How to handle bigotry?
That is a question that has led and still leads to a lot of debate within progressive circles everywhere. Some defend that the correct thing to do is to prevent bigots from having an audience – and with that prevent them from harming people and spreading their bigotry. Others defend a more peaceful approach – namely talking with them and trying to show them that they are being harmful.
Being such a controversial matter, with such polar opposite views, many people pick a side without knowing much about the other one. So, let’s talk a bit about that.
Canceling and deplatforming
The name “Cancel Culture” arose as a way to describe this strategy of pushing away bigots of any kind, from the radical conservatives with ties to the Ku Klux Klan to the average Joe with a bad taste for jokes. And it has its degree of effectiveness: this kind of boycott led to demonetization, brands pulling out their investments, and even successful lawsuits. To handle the big guys of conservative circles, however, it is a tad less effective – for them, being canceled is a sign of success.
Still, does this actually solve anything? Doing this, they aren’t actually solving the problem of bigotry. People aren’t becoming less bigots – it’s just that people become more afraid of publicly displaying their bigotry because of it. This kind of suppression tends to create a “time bomb”, meaning that sooner or later this matter is going to explode. Some even say that it already did – that QAnon and the rise of neo-Nazi groups in the US are a consequence of that.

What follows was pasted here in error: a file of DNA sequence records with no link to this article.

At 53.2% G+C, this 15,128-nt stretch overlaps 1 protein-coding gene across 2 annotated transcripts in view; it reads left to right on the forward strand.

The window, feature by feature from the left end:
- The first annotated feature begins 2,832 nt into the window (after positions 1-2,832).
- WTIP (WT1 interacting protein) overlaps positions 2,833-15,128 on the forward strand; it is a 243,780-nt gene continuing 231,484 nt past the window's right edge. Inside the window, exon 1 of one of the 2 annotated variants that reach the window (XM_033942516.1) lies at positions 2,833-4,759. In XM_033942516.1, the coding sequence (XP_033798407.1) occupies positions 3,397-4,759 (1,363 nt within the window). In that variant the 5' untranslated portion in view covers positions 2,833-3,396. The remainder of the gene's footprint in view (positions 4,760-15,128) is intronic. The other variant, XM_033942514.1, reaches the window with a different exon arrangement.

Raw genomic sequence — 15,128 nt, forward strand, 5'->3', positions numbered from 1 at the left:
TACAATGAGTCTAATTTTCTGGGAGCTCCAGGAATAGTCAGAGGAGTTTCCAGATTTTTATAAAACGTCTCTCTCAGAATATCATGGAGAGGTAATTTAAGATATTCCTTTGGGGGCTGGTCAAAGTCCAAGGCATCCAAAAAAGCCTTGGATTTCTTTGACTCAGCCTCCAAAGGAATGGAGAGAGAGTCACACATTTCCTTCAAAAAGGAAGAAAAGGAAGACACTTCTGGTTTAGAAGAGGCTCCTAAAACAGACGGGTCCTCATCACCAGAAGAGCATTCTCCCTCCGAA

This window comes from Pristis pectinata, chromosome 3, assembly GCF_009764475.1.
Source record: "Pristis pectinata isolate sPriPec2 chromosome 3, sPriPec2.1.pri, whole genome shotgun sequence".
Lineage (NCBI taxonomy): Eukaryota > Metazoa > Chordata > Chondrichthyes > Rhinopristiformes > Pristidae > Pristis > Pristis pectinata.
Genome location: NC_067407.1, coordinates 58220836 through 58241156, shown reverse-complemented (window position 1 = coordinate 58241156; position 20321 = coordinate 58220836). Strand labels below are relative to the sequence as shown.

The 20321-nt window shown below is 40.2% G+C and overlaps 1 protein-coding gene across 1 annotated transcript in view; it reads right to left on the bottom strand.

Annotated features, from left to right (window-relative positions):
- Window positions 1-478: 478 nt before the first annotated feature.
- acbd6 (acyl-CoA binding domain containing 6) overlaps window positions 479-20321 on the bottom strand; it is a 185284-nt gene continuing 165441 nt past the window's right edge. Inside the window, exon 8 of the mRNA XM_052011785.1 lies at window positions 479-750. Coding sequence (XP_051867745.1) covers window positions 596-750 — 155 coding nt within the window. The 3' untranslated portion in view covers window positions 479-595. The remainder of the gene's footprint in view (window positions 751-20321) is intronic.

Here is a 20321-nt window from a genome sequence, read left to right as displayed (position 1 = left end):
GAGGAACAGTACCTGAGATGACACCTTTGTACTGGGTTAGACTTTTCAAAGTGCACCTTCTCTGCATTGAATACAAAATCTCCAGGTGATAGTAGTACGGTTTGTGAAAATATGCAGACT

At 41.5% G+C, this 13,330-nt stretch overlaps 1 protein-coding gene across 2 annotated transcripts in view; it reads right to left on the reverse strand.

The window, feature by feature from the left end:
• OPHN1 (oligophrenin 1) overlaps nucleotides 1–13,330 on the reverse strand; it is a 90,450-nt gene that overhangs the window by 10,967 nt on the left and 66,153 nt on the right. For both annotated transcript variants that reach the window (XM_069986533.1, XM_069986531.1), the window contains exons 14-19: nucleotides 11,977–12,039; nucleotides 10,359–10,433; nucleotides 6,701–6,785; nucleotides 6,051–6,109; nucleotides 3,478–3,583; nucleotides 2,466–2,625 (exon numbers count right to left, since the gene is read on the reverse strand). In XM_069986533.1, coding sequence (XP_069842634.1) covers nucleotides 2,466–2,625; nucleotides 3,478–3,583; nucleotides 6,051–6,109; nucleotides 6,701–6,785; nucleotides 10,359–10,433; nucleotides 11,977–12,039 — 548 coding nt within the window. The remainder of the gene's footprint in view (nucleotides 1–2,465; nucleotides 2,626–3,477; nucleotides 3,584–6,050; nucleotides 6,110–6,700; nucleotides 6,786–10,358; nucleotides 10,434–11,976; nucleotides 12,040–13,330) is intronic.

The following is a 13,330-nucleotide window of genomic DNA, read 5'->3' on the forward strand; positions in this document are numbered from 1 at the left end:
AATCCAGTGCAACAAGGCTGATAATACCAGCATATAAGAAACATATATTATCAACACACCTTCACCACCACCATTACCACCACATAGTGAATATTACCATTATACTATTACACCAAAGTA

Talking and convincing
In order to really solve the problem of bigotry, we need to make people become less bigot. We need to reach out to them and understand why they think the way they do and try to show them how that is harmful to them and to others. We need to show them the humanity within the people they hate, and how their hate is actually turning them into worse people, even though they consider their opinions to be justified.
While this clearly would be much more effective – as it goes into the root of the problem – it is easier said than done. Even though, thanks to the internet and mobile applications, we can talk with pretty much anyone we want, some people don’t really want to be talked to. Many people just aren’t willing to listen to the people telling them that they are wrong, no matter how nice they are. Some may even become hostile if you try. Not to mention that currently there is an entire culture and industry surrounding bigotry – radical conservative influencers, neo-Nazi groups, and close-knit Confederacy-sympathizing groups, families and even small towns. The resistance to change is enormous.
Which side is the correct one?
The debate is still open. As you can see, both approaches have their advantages and disadvantages.
Both sides of the matter tend to advocate for a single approach: either going full Cancel Culture on everyone, or trying to reach out to everyone. This seems to be counter-productive: some people are more prone to be convinced than others, and some are more prone to harming people than others. Both groups try to apply the methods they deem correct to the people who are within their reach, which can sometimes lead to weird situations, such as a mob going after someone who made an awful racist joke twenty years ago while progressive Democrat congressman tries to negotiate with radical fundamentalist Republicans. You May Also Like: Historical Spy Cameras
Maybe a wiser approach would be to realize that some people are more approachable than others and there is no such thing as a best solution for any single problem, especially one involving humans. You can’t convince everyone, but that doesn’t mean that you can’t convince anyone. Maybe this way it will be easier to defuse that time bomb.